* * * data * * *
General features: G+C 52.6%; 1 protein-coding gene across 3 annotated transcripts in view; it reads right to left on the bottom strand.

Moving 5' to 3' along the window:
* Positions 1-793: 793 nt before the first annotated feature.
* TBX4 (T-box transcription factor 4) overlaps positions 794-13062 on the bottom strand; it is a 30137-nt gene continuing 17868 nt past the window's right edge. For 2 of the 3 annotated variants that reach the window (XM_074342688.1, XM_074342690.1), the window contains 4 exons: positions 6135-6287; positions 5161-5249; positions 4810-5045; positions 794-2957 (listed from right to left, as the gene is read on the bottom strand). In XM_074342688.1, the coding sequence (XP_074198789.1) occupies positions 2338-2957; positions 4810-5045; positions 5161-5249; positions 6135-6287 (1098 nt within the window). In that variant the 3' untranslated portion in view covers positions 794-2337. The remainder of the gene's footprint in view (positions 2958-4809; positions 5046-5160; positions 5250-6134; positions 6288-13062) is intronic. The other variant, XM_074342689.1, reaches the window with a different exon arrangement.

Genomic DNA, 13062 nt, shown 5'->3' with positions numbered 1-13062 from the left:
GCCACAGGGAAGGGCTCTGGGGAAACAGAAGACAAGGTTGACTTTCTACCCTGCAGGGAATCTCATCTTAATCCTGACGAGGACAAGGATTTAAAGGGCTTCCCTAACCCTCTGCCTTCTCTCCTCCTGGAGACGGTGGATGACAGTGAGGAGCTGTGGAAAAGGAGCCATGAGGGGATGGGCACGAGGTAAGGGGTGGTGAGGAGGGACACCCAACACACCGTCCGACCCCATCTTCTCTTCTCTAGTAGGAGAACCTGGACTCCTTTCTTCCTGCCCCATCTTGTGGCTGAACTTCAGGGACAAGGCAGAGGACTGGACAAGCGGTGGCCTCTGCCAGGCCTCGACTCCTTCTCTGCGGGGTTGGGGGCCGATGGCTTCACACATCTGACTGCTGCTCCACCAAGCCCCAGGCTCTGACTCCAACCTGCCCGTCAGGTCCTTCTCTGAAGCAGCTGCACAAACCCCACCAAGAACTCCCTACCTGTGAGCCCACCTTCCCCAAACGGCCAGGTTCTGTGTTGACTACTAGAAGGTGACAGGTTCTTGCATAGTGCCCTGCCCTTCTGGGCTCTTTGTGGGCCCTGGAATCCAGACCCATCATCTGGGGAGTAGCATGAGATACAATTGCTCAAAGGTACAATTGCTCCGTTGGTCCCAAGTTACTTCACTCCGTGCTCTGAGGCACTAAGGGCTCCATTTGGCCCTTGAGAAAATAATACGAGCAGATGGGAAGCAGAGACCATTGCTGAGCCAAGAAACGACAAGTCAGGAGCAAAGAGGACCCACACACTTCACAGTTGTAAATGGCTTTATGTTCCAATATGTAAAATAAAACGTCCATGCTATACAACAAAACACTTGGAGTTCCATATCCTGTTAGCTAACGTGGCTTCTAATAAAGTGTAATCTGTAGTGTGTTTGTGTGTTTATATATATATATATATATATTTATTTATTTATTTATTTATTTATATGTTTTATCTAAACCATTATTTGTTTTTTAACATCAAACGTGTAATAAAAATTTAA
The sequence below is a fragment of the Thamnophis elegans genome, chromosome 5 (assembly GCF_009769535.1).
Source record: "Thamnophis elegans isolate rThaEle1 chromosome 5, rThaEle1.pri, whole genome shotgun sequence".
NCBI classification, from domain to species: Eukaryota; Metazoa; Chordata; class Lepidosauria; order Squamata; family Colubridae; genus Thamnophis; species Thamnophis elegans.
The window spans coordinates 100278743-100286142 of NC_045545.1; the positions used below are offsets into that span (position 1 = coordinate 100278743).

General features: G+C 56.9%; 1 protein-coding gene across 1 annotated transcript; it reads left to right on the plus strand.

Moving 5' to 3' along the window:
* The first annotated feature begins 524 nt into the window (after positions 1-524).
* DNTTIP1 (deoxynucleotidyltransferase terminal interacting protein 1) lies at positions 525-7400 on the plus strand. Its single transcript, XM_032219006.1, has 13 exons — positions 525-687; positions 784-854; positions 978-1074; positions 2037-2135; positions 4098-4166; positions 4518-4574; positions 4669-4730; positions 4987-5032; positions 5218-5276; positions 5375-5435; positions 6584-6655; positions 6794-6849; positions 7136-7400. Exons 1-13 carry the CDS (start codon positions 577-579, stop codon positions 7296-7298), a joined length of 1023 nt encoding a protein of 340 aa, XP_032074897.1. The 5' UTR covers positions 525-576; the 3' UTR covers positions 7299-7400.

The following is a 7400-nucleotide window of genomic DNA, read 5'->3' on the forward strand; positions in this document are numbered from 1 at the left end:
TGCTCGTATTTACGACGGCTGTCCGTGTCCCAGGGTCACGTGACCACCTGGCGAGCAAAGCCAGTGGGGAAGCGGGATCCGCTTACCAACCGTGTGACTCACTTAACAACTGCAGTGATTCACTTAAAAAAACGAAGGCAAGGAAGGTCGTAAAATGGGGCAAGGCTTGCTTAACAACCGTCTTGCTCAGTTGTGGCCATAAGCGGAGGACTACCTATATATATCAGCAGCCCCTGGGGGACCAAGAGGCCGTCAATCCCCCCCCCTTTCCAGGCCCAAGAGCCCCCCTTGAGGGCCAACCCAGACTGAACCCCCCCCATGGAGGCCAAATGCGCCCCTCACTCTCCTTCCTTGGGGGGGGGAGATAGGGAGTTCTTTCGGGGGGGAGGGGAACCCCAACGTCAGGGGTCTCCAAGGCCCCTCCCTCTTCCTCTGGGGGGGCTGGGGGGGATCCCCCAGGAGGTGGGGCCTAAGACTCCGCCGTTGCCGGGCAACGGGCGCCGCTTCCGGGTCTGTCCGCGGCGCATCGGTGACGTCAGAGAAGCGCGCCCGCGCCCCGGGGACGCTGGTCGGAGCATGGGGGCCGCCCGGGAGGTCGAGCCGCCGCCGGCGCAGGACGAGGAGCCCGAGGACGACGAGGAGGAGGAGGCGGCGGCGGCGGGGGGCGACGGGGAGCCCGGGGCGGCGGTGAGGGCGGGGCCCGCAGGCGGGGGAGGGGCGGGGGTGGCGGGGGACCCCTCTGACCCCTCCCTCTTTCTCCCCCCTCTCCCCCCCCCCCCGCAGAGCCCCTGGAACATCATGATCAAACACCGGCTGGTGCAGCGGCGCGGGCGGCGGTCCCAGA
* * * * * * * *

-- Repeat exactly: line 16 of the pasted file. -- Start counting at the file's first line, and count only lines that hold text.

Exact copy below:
TGCTCGTATTTACGACGGCTGTCCGTGTCCCAGGGTCACGTGACCACCTGGCGAGCAAAGCCAGTGGGGAAGCGGGATCCGCTTACCAACCGTGTGACTCACTTAACAACTGCAGTGATTCACTTAAAAAAACGAAGGCAAGGAAGGTCGTAAAATGGGGCAAGGCTTGCTTAACAACCGTCTTGCTCAGTTGTGGCCATAAGCGGAGGACTACCTATATATATCAGCAGCCCCTGGGGGACCAAGAGGCCGTCAATCCCCCCCCCTTTCCAGGCCCAAGAGCCCCCCTTGAGGGCCAACCCAGACTGAACCCCCCCCATGGAGGCCAAATGCGCCCCTCACTCTCCTTCCTTGGGGGGGGGAGATAGGGAGTTCTTTCGGGGGGGAGGGGAACCCCAACGTCAGGGGTCTCCAAGGCCCCTCCCTCTTCCTCTGGGGGGGCTGGGGGGGATCCCCCAGGAGGTGGGGCCTAAGACTCCGCCGTTGCCGGGCAACGGGCGCCGCTTCCGGGTCTGTCCGCGGCGCATCGGTGACGTCAGAGAAGCGCGCCCGCGCCCCGGGGACGCTGGTCGGAGCATGGGGGCCGCCCGGGAGGTCGAGCCGCCGCCGGCGCAGGACGAGGAGCCCGAGGACGACGAGGAGGAGGAGGCGGCGGCGGCGGGGGGCGACGGGGAGCCCGGGGCGGCGGTGAGGGCGGGGCCCGCAGGCGGGGGAGGGGCGGGGGTGGCGGGGGACCCCTCTGACCCCTCCCTCTTTCTCCCCCCTCTCCCCCCCCCCCCGCAGAGCCCCTGGAACATCATGATCAAACACCGGCTGGTGCAGCGGCGCGGGCGGCGGTCCCAGA